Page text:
Bergen, Edgar (1903-1978)

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Bergen, Edgar (1903-1978)

Chicago-born Edgar Bergen put himself through college as a part-time ventriloquist with a doll he had acquired while in high school. It was to his relationship with this doll, the cheeky, monocled toff Charlie McCarthy, that Edgar Bergen owed his fame and a special Oscar. Edgar and Charlie played the vaudeville circuit, then became popular radio performers in the medium's hey-day. They made several appearances in movies, beginning with The Goldwyn Follies (1938) and including Charlie McCarthy Detective (1939), while television further increased their visibility. They periodically had other puppets in tow, most famously Mortimer ("How did you get to be so dumb?") Snerd. The father of actress Candice Bergen, Edgar, sans Charlie, played a few minor roles in films, but it is for his influence on the art of puppetry that he is remembered. Muppet creator Jim Henson acknowledged his debt to Bergen's skills, and it was in The Muppet Movie (1979) that he made his last appearance. Bergen bequeathed Charlie McCarthy to the Smithsonian Institute.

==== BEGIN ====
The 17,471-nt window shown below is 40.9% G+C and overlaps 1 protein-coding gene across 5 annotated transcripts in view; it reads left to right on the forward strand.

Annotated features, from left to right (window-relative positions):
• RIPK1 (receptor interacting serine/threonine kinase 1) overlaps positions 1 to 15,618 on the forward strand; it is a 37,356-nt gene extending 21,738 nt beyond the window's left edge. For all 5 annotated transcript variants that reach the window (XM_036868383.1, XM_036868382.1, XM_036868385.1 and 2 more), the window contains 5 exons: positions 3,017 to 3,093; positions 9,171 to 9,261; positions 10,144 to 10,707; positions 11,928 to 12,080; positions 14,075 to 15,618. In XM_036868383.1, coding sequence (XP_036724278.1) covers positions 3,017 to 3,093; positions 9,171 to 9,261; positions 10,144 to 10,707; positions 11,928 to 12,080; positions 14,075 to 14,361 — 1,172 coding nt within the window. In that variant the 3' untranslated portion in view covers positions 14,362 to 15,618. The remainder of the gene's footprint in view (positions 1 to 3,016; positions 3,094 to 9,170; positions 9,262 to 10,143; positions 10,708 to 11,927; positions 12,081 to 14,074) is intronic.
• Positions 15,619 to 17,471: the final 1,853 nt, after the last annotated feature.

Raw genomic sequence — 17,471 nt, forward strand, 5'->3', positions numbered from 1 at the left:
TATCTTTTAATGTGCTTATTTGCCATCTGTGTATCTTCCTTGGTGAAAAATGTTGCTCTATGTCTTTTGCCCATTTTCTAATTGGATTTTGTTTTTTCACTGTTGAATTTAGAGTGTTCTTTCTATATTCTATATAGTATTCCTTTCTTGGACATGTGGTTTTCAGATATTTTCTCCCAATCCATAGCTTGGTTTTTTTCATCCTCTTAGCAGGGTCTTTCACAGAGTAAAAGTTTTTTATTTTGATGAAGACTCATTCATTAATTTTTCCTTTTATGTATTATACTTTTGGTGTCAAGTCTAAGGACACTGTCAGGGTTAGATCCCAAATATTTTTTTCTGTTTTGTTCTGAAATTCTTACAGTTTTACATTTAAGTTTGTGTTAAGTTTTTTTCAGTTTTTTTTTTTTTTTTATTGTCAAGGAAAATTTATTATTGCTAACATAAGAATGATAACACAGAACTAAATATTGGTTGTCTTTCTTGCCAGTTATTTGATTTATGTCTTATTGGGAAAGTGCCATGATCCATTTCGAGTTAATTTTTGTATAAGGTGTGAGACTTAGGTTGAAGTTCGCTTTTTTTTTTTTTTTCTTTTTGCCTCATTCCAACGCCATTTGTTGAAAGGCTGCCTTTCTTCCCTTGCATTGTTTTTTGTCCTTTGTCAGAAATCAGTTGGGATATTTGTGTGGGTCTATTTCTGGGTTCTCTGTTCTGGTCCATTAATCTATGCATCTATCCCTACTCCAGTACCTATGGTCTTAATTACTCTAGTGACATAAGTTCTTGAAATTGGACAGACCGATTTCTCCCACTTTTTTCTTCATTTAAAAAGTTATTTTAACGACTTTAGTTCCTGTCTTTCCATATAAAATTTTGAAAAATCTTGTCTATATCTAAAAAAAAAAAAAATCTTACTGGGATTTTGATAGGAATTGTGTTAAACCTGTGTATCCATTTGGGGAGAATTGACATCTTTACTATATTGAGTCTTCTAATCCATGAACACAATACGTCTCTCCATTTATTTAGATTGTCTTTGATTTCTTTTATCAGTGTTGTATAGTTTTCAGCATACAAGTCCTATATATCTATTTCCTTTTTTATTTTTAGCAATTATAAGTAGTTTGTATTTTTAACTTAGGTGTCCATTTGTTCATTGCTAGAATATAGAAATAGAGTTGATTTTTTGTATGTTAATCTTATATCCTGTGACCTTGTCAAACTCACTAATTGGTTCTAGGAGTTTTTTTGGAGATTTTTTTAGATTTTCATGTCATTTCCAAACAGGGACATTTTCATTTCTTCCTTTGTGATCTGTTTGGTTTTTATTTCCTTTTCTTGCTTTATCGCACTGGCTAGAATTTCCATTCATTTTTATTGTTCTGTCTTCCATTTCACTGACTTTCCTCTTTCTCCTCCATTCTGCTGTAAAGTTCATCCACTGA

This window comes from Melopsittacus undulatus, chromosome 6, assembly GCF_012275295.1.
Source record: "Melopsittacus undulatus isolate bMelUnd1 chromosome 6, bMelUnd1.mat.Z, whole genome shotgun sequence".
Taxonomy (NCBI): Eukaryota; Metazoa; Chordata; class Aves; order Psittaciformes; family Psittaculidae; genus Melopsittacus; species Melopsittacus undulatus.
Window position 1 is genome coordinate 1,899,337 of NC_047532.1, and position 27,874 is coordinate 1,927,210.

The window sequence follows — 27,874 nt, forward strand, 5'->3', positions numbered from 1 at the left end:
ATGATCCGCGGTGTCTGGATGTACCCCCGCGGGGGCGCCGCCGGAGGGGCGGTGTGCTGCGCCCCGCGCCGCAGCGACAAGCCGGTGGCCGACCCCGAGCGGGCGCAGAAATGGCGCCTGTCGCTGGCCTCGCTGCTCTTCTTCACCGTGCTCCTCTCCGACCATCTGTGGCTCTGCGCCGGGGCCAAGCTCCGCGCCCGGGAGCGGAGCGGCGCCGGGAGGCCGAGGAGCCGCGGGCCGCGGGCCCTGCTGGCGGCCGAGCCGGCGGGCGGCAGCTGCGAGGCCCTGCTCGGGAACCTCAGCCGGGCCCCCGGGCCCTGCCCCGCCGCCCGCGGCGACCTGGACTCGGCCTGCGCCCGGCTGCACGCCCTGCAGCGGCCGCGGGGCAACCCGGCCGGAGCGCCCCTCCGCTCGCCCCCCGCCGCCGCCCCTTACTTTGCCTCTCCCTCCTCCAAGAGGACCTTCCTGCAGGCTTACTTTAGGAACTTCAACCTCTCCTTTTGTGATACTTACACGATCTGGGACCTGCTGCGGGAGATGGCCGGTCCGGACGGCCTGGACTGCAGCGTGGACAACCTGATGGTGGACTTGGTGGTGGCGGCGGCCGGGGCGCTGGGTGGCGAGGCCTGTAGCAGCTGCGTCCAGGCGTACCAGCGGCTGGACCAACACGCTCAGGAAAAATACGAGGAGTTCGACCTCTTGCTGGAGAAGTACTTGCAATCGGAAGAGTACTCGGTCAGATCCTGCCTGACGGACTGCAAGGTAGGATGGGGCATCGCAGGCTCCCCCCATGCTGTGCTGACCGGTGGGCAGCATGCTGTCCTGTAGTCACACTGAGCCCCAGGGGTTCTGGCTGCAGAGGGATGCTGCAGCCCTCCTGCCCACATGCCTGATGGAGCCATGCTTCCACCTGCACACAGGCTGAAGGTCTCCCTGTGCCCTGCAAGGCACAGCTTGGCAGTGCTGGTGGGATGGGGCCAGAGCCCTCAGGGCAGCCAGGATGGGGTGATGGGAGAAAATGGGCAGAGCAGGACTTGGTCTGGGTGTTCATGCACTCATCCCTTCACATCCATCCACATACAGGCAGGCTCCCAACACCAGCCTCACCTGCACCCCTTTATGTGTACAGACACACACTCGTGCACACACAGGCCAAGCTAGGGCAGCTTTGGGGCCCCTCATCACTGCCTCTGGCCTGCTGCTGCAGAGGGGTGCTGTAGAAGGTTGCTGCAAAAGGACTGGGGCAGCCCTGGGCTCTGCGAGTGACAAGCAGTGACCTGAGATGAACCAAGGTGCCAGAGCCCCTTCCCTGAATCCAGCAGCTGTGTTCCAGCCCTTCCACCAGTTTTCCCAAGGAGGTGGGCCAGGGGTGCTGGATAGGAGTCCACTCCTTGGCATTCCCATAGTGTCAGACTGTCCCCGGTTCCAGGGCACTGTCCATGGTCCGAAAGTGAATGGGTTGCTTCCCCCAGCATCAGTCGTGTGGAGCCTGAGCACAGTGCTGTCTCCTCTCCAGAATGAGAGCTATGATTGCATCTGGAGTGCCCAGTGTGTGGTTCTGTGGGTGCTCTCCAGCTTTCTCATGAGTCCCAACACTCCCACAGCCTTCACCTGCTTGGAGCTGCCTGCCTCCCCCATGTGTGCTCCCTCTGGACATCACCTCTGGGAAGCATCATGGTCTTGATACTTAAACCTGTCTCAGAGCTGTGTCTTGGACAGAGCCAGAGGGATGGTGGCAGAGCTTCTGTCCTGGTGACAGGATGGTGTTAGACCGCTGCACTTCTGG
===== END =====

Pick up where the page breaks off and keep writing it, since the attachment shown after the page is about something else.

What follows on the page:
—Robyn Karney

Further Reading:

Katz, Ephraim. The International Film Encyclopedia. New York, Harper Collins, 1994.

Press, Skip. Candice & Edgar Bergen. Persippany, New Jersey, Crestwood House, 1995.